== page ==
• When Louis Armstrong Taught Me Scat © 2008 by Muriel Harris Weinstein and illustrated by R. Gregory Christie. Reproduction. Music Division, Library of Congress (056.00.00) Used with permission of Chronicle Books LLC, San Francisco, and R. Gregory Christie

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Romare Bearden

For many years, Romare Bearden (1911–1988) worked in the studio of his longtime friend Robert Blackburn (1920–2003), where he made collographs, etchings, lithographs, and monotypes. This sketch came to the Library as part of the acquisition of Blackburn’s collection, which included ninety-six Bearden working materials for his prints. These materials were mostly paper cutouts with the exception of a couple of untitled pencil sketches, one of which is on display. In addition to being a visual artist, Bearden’s interest in jazz led him to co-write several songs which were submitted for copyright in 1951.

Romare Bearden. Untitled pencil sketch, between 1974 and 1983. Robert Blackburn Printmaking Workshop Collection and Archives, Prints and Photographs Division, Library of Congress (054.00.00)

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Visual Jazz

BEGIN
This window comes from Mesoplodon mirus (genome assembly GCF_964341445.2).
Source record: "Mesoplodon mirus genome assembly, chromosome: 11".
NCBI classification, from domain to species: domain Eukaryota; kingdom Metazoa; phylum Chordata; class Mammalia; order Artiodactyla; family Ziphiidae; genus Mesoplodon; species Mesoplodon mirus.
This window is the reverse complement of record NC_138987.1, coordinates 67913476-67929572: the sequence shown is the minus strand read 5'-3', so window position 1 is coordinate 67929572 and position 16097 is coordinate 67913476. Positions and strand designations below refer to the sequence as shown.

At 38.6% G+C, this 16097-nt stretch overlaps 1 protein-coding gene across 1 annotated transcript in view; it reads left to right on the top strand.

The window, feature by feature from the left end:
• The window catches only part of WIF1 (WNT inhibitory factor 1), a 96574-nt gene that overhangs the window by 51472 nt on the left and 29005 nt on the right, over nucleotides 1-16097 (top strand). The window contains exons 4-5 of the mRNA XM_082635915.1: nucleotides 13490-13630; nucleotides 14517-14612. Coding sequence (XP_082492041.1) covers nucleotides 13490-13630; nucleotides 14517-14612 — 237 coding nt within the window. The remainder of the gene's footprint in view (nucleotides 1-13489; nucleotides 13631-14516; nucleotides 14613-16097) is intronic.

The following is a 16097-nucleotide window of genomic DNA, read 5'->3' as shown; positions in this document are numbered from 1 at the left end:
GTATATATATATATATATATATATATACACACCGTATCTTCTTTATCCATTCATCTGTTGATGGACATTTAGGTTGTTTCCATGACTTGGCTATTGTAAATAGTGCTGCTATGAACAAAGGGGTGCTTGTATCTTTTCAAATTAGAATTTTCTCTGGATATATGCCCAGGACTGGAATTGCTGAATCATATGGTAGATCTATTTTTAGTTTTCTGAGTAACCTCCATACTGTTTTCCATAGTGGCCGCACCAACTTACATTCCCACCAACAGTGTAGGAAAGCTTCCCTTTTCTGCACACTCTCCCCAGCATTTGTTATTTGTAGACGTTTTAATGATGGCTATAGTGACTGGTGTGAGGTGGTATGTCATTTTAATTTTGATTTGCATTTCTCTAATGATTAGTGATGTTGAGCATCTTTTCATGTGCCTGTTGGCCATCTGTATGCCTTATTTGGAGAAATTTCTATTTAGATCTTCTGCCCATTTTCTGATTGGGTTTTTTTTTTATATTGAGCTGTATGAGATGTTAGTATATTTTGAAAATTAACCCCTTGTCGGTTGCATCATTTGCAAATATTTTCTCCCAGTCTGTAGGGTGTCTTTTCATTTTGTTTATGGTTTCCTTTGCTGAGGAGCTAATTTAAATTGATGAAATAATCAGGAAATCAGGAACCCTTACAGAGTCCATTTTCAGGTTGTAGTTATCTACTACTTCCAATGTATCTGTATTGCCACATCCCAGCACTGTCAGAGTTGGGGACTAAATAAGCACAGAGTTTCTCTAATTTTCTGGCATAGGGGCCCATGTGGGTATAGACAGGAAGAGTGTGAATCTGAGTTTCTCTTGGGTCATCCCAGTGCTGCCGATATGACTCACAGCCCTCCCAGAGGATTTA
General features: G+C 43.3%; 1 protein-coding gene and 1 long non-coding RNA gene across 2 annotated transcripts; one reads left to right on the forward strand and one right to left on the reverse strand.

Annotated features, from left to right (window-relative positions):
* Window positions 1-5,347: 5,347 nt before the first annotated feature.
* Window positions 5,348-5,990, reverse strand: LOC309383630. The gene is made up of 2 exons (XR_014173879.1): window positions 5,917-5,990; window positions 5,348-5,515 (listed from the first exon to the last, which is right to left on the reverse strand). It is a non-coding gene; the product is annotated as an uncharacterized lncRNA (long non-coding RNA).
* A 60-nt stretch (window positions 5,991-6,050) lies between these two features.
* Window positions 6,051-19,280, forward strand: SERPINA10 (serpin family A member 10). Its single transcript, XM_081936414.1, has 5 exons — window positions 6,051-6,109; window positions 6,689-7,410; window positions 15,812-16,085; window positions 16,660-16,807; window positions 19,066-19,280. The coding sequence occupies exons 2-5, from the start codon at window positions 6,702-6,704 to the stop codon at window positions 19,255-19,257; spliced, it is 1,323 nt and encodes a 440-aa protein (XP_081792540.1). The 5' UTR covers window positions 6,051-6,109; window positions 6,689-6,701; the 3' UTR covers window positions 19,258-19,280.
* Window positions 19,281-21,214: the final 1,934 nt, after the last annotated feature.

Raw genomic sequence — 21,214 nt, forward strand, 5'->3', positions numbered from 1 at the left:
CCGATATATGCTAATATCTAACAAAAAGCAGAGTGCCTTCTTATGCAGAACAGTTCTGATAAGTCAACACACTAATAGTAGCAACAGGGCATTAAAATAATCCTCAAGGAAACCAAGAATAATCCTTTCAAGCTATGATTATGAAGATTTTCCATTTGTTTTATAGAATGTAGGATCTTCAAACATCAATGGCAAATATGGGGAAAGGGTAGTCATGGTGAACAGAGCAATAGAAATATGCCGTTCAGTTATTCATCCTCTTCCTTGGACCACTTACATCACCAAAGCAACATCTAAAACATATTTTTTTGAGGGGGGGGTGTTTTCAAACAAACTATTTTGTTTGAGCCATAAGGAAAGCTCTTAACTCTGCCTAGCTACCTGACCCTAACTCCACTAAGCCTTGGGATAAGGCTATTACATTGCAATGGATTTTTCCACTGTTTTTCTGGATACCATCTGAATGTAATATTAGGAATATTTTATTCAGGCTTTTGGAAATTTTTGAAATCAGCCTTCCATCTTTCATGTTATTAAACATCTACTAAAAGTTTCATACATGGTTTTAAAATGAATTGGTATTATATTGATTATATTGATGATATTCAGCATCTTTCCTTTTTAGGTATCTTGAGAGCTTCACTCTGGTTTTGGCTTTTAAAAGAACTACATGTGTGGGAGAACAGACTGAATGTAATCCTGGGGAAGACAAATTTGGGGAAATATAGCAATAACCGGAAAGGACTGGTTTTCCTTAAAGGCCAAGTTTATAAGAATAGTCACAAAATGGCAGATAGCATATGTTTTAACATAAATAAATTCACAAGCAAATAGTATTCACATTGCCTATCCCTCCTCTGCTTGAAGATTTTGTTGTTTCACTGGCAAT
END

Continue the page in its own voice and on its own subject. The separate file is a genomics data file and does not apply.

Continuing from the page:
The Music Division’s collections include twenty-three watercolors by writer, cartoonist, and painter Stephen Longstreet (1907–2002). Longstreet wrote radio scripts and screenplays, including The Jolson Story and The Helen Morgan Story, as well as more than one hundred books of fiction and non-fiction. Trained as an artist, he found work as an illustrator and he’s perhaps best known for his jazz-inspired drawings and watercolors. These two Longstreet pieces, titled Club Date Spot Light and Harlem Shouter, are among Longstreet’s images “depicting aspects of jazz culture” donated to the Library through the office of Senator Samuel Ichiye “S. I.” Hayakawa (R-CA) in 1979.

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  • Stephen Longstreet. Club Date Spot Light, undated. Watercolor. Music Division, Library of Congress (052.00.00)

  • Stephen Longstreet. Harlem Shouter, 1927. Watercolor. Music Division, Library of Congress (053.00.00)